Artist named Liv­ing Trea­sure

State Arts Coun­cil hon­ors Hot Springs sculp­tor, painter Xu

Arkansas Democrat-Gazette - - OBITUARIES - THE SEN­TINEL-RECORD

The Arkansas Arts Coun­cil on Fri­day an­nounced Longhua Xu of Hot Springs as this year’s Arkansas Liv­ing Trea­sure.

“Xu has ded­i­cated his life to re­fin­ing his art and is a won­der­ful ad­di­tion to our Liv­ing Trea­sure pro­gram,” Stacy Hurst, di­rec­tor of the Depart­ment of Arkansas Her­itage, said in a news re­lease.

“Xu is a tal­ented sculp­tor, painter and teacher who has been in­stru­men­tal in per­pet­u­at­ing and de­vel­op­ing art and artists in Hot Springs and through­out the state. Arkansas’ cre­ative legacy is in­deed richer due to Xu’s many con­tri­bu­tions.”

The Arkansas Liv­ing Trea­sure pro­gram an­nu­ally rec­og­nizes an Arkansas artist who ex­cels in the cre­ation of a tra­di­tional craft and who pre­serves and ad­vances their craft through com­mu­nity out­reach and by teach­ing oth­ers, the re­lease said. Xu will be hon­ored dur­ing a cer­e­mony in May.

“I’m glad to share knowl­edge with the peo­ple and to keep art alive,” Xu said in the re­lease.

Most re­cently, Xu ex­hib­ited “The Soul of Arkansas,” a se­ries of 40 paint­ings at the Hot Springs Con­ven­tion Cen­ter. The ex­hibit opened in Oc­to­ber and drew to a close on Mon­day.

Xu told the news­pa­per in Septem­ber that he chose to dis­play his work in the con­ven­tion cen­ter be­cause the art be­longs to the com­mu­nity. By choos­ing to fea­ture it out­side of a gallery, Xu said he feels more peo­ple in the com­mu­nity and peo­ple vis­it­ing the area would have ac­cess to it and not be con­strained by a gallery’s typ­i­cal op­er­at­ing hours.

The col­lec­tion of 40 paint­ings fea­tures scenes he ob­served while trav­el­ing through­out the state. Un­like other works of art that fo­cus on so­ci­ety’s def­i­ni­tion of beauty, Xu told the news­pa­per he worked to bring out the nat­u­ral beauty of the com­mu­nity and fea­ture real peo­ple of all ages, shapes and sizes.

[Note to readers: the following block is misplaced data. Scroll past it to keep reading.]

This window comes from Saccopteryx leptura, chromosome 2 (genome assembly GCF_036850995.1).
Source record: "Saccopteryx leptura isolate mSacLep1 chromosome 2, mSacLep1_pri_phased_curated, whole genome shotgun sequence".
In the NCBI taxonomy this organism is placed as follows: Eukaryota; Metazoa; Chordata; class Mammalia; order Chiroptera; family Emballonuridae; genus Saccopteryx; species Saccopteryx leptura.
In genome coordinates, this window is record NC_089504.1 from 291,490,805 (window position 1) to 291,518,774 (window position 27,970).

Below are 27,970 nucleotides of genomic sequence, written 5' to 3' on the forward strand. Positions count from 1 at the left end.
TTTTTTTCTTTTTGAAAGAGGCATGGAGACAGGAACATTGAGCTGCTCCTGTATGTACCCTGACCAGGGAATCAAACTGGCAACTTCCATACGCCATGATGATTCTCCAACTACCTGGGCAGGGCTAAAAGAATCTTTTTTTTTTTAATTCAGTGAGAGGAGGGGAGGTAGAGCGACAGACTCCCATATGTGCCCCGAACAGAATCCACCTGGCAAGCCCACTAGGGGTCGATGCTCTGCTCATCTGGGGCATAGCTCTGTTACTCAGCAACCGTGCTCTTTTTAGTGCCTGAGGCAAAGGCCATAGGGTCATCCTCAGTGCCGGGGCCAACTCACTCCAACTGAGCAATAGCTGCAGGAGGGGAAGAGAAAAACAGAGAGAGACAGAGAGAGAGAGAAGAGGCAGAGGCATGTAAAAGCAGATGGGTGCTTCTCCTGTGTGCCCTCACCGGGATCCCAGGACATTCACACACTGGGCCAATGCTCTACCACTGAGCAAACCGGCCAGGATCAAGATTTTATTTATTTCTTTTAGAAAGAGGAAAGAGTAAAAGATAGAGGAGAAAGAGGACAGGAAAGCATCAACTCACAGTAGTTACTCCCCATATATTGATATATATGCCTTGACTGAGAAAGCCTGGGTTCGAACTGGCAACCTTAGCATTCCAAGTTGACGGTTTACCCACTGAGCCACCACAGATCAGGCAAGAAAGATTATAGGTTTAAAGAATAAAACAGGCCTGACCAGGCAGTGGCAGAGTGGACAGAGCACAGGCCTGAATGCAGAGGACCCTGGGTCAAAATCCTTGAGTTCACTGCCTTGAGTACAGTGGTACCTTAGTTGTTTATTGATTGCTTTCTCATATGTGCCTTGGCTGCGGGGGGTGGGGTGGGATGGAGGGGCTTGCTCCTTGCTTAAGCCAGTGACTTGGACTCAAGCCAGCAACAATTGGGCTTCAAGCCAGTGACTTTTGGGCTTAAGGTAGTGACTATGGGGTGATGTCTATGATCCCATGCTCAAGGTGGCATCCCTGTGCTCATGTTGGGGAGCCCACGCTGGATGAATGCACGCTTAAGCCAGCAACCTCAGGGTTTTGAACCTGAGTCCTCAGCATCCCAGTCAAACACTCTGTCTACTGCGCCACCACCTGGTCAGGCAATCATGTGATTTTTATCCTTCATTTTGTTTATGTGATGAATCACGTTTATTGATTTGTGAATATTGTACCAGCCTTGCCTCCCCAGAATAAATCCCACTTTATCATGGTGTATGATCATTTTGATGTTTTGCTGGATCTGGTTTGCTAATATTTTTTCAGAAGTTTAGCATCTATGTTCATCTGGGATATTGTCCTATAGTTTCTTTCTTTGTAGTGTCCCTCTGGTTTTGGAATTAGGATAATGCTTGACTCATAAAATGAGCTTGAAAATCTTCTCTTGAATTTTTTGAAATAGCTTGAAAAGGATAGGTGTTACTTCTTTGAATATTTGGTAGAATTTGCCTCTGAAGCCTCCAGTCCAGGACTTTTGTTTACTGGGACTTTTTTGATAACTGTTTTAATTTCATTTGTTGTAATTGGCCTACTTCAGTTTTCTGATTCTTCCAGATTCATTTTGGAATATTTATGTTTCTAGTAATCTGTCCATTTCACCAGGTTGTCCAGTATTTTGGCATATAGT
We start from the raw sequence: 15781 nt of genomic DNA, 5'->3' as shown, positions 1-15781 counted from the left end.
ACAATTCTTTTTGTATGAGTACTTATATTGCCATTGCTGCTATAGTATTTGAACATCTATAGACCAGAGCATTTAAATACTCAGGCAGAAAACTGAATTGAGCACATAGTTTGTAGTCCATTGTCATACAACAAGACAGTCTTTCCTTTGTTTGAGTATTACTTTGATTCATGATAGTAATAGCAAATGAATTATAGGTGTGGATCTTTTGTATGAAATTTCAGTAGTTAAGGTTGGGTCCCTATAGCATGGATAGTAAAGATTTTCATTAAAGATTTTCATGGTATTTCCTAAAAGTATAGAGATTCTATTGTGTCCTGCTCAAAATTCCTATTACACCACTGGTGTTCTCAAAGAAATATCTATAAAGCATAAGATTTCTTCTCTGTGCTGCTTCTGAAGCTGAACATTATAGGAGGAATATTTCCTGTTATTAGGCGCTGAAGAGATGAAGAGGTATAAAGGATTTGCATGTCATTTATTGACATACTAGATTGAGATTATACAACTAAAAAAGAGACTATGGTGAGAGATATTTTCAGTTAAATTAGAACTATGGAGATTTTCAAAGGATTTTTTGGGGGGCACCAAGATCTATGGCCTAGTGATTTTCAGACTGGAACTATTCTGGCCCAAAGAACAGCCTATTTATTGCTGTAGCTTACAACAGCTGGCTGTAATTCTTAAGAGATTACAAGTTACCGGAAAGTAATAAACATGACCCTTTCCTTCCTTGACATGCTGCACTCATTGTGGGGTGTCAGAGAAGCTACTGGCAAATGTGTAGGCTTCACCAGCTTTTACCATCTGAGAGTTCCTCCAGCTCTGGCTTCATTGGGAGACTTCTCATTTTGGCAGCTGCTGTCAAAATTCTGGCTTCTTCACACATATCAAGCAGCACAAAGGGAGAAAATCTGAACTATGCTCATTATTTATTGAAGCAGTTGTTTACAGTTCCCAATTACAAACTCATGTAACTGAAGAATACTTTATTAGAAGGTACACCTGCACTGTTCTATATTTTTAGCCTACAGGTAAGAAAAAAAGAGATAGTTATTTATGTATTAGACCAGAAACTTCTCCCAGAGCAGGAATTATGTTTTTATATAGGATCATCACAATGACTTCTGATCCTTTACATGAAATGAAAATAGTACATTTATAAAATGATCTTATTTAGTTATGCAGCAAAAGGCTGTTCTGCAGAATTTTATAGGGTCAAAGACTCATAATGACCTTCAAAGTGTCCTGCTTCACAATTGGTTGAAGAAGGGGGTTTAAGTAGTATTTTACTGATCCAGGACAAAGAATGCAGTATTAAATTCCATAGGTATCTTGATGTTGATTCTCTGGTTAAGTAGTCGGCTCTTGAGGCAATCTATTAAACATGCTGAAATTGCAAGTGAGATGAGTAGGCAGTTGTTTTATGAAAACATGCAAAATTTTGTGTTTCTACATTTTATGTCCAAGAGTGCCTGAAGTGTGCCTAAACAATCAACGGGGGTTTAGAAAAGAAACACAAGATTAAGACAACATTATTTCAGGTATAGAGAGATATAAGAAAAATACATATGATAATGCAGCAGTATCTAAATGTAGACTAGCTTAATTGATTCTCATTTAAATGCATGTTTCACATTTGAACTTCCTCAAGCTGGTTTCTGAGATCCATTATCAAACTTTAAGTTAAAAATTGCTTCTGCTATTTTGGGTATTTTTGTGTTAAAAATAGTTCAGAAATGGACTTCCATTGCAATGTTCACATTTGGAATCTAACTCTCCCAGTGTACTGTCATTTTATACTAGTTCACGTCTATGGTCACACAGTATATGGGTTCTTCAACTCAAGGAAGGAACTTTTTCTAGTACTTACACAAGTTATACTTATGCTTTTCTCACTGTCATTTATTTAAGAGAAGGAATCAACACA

An in­de­pen­dent panel chose Xu as this year’s Liv­ing Trea­sure be­cause of his wood carv­ings. The panel cited his qual­ity of work, con­tri­bu­tions to tra­di­tional crafts fields and ef­forts in the com­mu­nity, the re­lease said.

“Xu has stud­ied and prac­ticed art all of his life. He em­i­grated from China to the U.S. in 1989 and set­tled in Hot Springs in 1990. He has taught in pres­ti­gious schools world­wide and in the U.S. When he moved to Arkansas, Xu taught at Hen­der­son State Univer­sity and at a com­mu­nity col­lege. He re­tired from higher-ed­u­ca­tion in­struc­tion in 2001 but con­tin­ues to teach tal­ented stu­dents in his pri­vate stu­dio,” the re­lease said.

Xu has ad­vo­cated for arts ed­u­ca­tion and in­di­vid­ual Arkansas artists for nearly 30 years. In 1990, he and his wife pub­lished A Gath­er­ing of Artists: Hot Springs — Arkansas, Vol­ume 1, a book that fea­tured 13 artists’ works and raised pub­lic aware­ness of the artists in Hot Springs. He meets reg­u­larly with other artists to share his knowl­edge, the re­lease said.

Xu was com­mis­sioned in 1992 to pro­duce Mother Na­ture, a sculp­ture that dom­i­nates the me­dian at Cen­tral Av­enue and Foun­tain Street, near the Ar­ling­ton Re­sort Ho­tel & Spa.

Xu

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